Japan has consistently amazed the world-with technology, entertainment and several arenas of life. This has piqued the interest of worldwide travelers who seek such opportunities of travelling and working in Japan. Youth from eligible nations must seize the chance of applying for the Japan Working holiday program at the earliest. Ask us how.
The Government of Japan runs a working holiday programme for young people in the age group of 18 to 30 years (25 years in certain circumstances). The duration of this programme is one year and applicants are allowed to work part time on this visa while holidaying in Japan. This scheme is modelled on the bilateral agreement that Japan has with certain countries. Japan is a country that has intrigued the world with its advancement in technology. Japanese culture and history too has piqued the interest of people all over the globe. This visa type provides a pathway for youth looking at exploring Japan.
You must be between 18 and 30 years old.
You must have a valid passport of an eligible country from the list below.
You must have sufficient funds to support yourself during your stay.
You must possess a clear criminal record.
You must not include dependants on your application.
Your primary purpose of travel must be to spend a holiday in Japan.
You must be in good health with no medical concerns.
Citizens of Australia, New Zealand, Canada, the Republic of Korea, the United Kingdom, Ireland, Denmark, Norway, Portugal, Poland, Slovakia, Hungary, Spain or Argentina, an applicant must be currently residing in their country of nationality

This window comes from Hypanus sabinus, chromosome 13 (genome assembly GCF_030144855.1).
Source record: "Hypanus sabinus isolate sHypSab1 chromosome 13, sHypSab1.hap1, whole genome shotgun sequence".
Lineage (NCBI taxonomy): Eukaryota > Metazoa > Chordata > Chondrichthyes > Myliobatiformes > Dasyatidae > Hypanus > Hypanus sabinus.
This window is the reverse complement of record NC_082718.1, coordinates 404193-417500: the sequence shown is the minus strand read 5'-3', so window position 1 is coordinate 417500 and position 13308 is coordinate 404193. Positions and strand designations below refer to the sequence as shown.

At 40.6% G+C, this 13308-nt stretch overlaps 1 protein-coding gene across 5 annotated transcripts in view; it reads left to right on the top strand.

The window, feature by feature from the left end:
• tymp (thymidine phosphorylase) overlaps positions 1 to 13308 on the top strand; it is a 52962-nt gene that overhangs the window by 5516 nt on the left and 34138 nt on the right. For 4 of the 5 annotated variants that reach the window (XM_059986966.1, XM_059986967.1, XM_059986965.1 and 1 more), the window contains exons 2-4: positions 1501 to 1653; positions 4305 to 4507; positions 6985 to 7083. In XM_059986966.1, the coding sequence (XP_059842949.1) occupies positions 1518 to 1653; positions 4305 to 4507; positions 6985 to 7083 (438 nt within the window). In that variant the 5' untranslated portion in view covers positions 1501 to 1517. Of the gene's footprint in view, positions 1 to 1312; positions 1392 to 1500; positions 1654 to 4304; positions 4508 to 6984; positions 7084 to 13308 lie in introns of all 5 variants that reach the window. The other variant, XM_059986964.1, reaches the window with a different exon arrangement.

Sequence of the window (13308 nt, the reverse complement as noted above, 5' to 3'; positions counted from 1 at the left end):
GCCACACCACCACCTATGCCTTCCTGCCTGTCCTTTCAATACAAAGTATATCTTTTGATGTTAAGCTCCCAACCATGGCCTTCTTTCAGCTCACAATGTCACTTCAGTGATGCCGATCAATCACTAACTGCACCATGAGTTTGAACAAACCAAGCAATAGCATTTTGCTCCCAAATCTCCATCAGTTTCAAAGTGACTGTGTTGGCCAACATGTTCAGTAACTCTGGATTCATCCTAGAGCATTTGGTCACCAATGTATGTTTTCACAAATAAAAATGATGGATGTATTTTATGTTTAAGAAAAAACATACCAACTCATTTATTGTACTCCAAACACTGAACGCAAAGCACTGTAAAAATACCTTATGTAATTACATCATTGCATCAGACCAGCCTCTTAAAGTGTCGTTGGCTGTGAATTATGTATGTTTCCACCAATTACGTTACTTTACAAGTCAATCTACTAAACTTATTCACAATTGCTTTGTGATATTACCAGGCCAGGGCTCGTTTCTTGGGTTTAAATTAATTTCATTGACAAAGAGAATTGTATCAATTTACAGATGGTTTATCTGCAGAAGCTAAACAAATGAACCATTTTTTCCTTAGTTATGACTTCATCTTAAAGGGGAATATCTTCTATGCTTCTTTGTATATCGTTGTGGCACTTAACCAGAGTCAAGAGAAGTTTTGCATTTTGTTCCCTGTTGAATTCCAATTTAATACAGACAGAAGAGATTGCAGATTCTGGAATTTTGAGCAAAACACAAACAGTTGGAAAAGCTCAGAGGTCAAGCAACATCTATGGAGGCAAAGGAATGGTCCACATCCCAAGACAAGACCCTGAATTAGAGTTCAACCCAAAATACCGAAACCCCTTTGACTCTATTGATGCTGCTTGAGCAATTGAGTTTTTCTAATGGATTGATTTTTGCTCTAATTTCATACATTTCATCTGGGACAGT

Hong Kong residents must possess a valid HKSAR or British National Overseas passport and a resident in Taiwan must possess a valid passport of Taiwan.
Applicants having the nationality of Australia, Canada and Republic of Korea should be between 18 and 25 years of age except in those cases where the competent authorities of Japan agree to extend the limitation of age to 30 years.
Applicants must possess reasonable funds for their stay and they must also arrange for their travel back to their home country and provide proof to that effect.
Participants are strictly prohibited from working at bars, cabarets, nightclubs, gambling establishments and other premises affecting public morals in Japan. If found working at such a place, they are deemed to violate Immigration Control and Refugee Recognition Act and will face deportation except where they are deemed to be victims of human trafficking.
Japan has mutual working holiday agreements with the following countries: